We thank Sam Bowles, Dirk Engelmann, Nikos Nikiforakis, Arno Riedl, Arthur Schram, Martine Visser and Frans van Winden for useful comments and suggestions. Financial support from CREED of the University of Amsterdam is gratefully acknowledged.
The Importance of Emotions for the Effectiveness of Social Punishment*
Article first published online: 17 JUL 2009
© The Author(s). Journal compilation © Royal Economic Society 2009
The Economic Journal
Volume 119, Issue 540, pages 1534–1559, October 2009
How to Cite
Hopfensitz, A. and Reuben, E. (2009), The Importance of Emotions for the Effectiveness of Social Punishment. The Economic Journal, 119: 1534–1559. doi: 10.1111/j.1468-0297.2009.02288.x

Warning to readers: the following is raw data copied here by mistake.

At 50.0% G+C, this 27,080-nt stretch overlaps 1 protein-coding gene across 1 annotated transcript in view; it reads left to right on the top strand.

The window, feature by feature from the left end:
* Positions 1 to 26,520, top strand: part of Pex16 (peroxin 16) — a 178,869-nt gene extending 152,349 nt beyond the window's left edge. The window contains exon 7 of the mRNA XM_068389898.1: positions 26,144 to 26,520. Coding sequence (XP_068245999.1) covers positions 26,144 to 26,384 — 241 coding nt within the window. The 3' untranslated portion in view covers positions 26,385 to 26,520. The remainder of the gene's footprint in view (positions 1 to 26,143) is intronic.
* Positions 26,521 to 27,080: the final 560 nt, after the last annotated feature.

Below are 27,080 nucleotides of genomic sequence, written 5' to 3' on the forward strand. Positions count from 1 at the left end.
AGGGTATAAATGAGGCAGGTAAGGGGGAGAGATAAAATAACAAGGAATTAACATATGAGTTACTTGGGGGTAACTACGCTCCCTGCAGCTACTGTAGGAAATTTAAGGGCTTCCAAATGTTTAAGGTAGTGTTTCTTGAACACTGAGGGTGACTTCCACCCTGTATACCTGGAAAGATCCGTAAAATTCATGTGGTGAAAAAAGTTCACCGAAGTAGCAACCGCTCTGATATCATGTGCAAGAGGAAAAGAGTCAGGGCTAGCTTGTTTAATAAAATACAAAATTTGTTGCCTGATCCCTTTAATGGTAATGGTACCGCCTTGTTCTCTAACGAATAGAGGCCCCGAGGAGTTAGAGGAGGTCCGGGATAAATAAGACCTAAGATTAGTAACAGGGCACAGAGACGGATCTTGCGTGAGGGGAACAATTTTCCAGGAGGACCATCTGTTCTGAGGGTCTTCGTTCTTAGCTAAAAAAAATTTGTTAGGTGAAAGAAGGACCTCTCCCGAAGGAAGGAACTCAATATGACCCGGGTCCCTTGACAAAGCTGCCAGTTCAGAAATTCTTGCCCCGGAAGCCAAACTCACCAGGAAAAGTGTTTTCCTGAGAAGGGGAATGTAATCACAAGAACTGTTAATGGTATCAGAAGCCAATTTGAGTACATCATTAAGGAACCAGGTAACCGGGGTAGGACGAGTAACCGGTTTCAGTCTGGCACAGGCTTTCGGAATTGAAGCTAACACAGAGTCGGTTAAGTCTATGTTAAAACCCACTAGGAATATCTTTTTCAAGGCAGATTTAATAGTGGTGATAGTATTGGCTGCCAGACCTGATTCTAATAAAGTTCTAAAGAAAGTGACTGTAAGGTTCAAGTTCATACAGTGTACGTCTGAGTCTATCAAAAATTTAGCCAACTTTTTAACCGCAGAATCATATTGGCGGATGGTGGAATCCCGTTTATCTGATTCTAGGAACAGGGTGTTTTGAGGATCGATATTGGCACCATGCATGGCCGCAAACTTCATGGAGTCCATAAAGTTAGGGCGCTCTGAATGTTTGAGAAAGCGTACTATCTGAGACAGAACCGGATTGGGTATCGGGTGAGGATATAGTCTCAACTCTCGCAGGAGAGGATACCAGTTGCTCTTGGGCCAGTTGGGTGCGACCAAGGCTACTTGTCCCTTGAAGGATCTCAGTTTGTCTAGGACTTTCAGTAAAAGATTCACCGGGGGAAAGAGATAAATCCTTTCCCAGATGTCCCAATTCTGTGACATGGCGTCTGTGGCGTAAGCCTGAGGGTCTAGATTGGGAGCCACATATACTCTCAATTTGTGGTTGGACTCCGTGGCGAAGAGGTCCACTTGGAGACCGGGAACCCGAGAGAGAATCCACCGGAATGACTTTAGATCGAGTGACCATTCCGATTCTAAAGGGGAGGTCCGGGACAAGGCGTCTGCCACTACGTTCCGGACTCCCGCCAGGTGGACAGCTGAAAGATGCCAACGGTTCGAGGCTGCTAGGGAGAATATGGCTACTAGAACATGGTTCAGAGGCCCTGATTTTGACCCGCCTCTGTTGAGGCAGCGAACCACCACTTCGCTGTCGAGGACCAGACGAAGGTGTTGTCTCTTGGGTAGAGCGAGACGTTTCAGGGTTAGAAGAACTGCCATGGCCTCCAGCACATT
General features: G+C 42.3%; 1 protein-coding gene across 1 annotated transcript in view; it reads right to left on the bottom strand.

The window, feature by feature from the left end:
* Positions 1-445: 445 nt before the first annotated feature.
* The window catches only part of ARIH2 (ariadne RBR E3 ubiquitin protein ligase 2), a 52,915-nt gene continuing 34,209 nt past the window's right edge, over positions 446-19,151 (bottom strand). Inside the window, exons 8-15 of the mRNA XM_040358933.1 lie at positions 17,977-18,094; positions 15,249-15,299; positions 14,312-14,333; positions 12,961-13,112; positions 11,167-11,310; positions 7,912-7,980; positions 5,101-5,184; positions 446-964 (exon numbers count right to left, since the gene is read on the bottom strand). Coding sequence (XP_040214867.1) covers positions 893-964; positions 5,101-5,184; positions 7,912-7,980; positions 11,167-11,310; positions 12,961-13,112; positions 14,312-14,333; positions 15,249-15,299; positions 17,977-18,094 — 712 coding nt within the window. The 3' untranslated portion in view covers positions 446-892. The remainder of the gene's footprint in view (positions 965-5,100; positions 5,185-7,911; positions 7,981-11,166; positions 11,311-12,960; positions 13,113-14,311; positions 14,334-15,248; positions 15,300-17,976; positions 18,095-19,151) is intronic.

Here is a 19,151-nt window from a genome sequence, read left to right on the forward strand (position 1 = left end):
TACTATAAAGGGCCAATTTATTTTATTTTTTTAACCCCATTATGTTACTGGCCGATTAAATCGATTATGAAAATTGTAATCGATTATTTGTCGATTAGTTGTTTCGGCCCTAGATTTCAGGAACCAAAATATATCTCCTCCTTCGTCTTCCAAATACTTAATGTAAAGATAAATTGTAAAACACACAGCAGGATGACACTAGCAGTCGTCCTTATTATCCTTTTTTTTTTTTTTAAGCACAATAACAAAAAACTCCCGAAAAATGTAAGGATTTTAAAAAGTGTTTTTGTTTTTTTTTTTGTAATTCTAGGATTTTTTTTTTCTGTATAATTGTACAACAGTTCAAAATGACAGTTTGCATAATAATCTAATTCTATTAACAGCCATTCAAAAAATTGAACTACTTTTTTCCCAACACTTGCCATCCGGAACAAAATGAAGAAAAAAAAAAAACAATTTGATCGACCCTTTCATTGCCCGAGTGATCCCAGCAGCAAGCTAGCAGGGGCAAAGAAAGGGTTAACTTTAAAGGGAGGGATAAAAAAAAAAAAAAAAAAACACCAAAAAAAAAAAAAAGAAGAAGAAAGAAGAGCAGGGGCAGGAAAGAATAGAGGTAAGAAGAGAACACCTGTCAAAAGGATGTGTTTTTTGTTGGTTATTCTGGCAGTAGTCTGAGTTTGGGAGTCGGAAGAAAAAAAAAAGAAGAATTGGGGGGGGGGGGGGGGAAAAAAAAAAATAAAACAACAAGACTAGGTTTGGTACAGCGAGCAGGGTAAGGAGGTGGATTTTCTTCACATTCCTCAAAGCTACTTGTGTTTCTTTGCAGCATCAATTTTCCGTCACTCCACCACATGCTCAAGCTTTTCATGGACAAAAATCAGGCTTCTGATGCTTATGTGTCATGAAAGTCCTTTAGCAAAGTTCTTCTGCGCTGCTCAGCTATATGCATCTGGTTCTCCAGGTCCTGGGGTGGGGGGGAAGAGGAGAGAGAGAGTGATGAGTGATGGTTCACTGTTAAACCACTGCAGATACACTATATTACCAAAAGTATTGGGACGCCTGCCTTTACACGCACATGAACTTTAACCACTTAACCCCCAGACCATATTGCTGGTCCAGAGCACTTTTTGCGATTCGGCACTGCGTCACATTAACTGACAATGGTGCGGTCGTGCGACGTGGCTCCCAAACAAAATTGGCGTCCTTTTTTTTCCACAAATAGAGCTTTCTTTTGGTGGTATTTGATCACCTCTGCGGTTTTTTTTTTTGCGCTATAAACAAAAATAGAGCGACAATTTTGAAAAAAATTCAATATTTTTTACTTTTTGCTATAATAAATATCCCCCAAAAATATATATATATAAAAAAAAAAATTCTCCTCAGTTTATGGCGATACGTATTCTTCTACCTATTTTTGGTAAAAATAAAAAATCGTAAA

- Issue published online: 4 SEP 2009
- Article first published online: 17 JUL 2009
- Submitted: 27 March 2006 Accepted: 8 October 2008
This article experimentally explores how the enforcement of cooperative behaviour in a social dilemma is facilitated through institutional as well as emotional mechanisms. Recent studies emphasise the importance of anger and its role in motivating individuals to punish free riders. However, we find that anger also triggers retaliatory behaviour by the punished individuals. This makes the enforcement of a cooperative norm more costly. We show that in addition to anger, ‘social’ emotions like guilt need to be present for punishment to be an effective deterrent of uncooperative actions. They play a key role by subduing the desire of punished individuals to retaliate and by motivating them to behave more cooperatively in the future.